Effects of Host Blood on Fecundity and Longevity of Female Anopheles Mosquitoes

Main Article Content

J. I. Chikwendu
A. Onekutu
I. O. Ogbonna

Abstract

Aim: The effect of Host blood on the fecundity of female Anopheles gambiae sensu lato mosquitoes was studied under normal conditions of 64±2% Relative Humidity and 27±2ºC Temperature.

Methods: Three-five day old (F1) female Anopheles mosquitoes were transferred into wooden cages (40x40x40 cm) and fed blood from the following sources: man, cattle, chicken, goat, pig and sheep through an artificial feeding membrane. Engorged females were observed and fecundity recorded. The entire experiment was replicated five (5) times.

Results: From the 1st to 4th gonotropic cycle, mosquitoes fed human blood produced significantly greater (p<0.05) number of eggs (Mean=121.90±1.18, 101.36±1.56, 64.12±1.54 and 29.66±1.69 respectively) than mosquitoes fed other blood meal sources. Across the six (6) blood meal trials (excluding that of sheep), there was a significant reduction (p<0.05) in fecundity from the 1st to 4th gonotropic cycles (1st>2nd>3rd>4th). There was no significant difference (p>0.05) in fecundity between pigs, chicken and sheep. Total mean longevity and total mean fecundity was significantly greater (p<0.05) in mosquitoes fed human and cattle blood than in mosquitoes fed the other blood sources.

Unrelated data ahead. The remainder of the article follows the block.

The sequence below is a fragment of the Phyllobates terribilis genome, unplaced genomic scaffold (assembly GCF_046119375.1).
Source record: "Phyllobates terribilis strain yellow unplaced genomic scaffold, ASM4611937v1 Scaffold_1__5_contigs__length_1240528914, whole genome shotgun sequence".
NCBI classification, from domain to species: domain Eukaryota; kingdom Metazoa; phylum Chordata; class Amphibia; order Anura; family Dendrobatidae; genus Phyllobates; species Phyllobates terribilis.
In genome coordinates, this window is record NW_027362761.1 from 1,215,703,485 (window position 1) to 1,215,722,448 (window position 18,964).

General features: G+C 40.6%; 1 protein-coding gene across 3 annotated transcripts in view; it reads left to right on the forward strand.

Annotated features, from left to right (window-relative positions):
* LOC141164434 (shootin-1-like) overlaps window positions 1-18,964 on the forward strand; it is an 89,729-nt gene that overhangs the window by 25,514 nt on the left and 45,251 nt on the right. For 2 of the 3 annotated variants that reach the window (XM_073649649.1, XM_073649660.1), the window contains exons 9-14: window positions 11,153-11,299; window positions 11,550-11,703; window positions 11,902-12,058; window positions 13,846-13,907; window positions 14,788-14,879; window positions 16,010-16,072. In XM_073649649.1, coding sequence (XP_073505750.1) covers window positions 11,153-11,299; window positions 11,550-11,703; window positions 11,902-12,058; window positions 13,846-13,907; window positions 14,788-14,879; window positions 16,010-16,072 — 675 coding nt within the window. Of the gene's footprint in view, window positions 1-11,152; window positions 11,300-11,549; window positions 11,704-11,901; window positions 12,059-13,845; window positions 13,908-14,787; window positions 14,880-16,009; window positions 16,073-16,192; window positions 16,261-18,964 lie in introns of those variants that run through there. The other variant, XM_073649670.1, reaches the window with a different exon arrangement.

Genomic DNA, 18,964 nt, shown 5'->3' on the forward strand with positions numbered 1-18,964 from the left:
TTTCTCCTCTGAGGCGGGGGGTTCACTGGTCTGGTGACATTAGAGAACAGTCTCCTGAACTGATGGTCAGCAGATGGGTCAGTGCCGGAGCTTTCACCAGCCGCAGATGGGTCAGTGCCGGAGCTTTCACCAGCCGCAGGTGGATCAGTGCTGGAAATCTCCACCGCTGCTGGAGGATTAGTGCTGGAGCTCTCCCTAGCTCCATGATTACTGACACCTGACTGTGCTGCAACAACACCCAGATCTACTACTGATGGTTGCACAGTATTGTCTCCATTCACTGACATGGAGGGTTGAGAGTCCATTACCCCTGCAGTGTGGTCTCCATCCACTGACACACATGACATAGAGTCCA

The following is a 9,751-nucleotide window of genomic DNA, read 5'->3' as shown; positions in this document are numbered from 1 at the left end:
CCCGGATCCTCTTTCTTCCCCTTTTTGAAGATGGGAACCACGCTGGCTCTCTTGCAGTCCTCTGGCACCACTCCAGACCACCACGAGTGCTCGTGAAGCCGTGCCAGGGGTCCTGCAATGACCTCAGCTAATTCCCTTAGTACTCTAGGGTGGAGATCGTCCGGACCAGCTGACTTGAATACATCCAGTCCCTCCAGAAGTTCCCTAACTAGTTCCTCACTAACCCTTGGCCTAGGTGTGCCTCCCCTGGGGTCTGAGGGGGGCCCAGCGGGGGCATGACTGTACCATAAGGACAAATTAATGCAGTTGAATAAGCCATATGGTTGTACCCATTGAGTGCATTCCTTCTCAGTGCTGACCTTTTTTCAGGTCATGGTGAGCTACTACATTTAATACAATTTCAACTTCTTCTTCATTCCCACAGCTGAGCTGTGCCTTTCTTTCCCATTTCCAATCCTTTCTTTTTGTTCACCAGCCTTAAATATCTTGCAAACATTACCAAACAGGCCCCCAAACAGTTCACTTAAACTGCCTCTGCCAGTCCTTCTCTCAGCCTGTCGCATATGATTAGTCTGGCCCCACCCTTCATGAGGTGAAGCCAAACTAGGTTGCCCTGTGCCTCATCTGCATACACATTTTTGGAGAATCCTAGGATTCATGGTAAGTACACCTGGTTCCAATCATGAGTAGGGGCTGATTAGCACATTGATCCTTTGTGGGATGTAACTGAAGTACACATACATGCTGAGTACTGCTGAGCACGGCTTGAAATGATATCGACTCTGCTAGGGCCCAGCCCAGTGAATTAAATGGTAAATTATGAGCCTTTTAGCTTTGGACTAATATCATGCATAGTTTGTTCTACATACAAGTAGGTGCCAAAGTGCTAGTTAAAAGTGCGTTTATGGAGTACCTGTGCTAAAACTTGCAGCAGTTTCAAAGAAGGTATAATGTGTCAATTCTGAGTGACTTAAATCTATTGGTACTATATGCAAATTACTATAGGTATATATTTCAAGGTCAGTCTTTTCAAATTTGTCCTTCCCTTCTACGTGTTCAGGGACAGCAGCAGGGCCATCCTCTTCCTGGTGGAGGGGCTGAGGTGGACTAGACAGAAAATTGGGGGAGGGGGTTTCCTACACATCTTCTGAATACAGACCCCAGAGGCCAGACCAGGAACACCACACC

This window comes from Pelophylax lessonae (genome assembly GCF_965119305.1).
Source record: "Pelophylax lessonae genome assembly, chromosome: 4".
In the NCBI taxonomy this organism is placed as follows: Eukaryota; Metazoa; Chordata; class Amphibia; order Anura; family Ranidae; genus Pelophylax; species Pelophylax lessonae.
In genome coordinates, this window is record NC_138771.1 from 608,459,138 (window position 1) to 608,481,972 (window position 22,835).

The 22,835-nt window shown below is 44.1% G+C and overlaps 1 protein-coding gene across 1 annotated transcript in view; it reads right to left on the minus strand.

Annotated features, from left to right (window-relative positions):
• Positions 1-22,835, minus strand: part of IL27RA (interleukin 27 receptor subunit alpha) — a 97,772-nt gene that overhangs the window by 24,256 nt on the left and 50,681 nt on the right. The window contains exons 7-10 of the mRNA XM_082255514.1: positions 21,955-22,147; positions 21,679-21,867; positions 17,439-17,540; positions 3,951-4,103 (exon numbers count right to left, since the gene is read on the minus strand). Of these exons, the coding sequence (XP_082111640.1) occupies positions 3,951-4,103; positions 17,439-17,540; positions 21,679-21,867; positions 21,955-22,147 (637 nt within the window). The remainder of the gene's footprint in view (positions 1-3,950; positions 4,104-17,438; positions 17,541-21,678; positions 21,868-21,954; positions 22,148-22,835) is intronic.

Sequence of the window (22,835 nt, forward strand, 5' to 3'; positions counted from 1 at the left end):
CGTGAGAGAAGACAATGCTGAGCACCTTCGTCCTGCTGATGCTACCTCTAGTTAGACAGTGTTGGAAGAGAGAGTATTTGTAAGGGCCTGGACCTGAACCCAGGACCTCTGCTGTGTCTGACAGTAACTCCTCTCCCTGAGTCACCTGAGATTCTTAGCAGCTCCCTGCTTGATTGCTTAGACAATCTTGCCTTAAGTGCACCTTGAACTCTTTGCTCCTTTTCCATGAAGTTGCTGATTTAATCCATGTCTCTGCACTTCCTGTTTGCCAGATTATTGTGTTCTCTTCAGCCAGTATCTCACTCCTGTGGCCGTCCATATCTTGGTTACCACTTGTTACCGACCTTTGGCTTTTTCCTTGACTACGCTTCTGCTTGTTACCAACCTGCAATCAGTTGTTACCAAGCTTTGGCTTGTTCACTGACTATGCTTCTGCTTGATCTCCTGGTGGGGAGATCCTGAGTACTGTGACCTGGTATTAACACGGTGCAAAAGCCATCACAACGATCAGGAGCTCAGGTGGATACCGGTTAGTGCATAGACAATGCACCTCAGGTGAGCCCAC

Conclusion: The results showed that blood meal source affects fecundity and longevity of female Anopheles gambiae s. l mosquitoes reared under laboratory conditions and that blood from humans as well as from other domestic animals is suitable for sustaining vectorial capacity in Anopheles gambiae s. l mosquitoes.

Keywords:
Anopheles mosquitoes, haematophagous insects, vector diseases, host blood, Anopheles gambiae s. l.

Article Details

How to Cite
Chikwendu, J. I., Onekutu, A., & Ogbonna, I. O. (2019). Effects of Host Blood on Fecundity and Longevity of Female Anopheles Mosquitoes. International Journal of Pathogen Research, 3(2), 1-7. https://doi.org/10.9734/ijpr/2019/v3i230091
Section
Original Research Article

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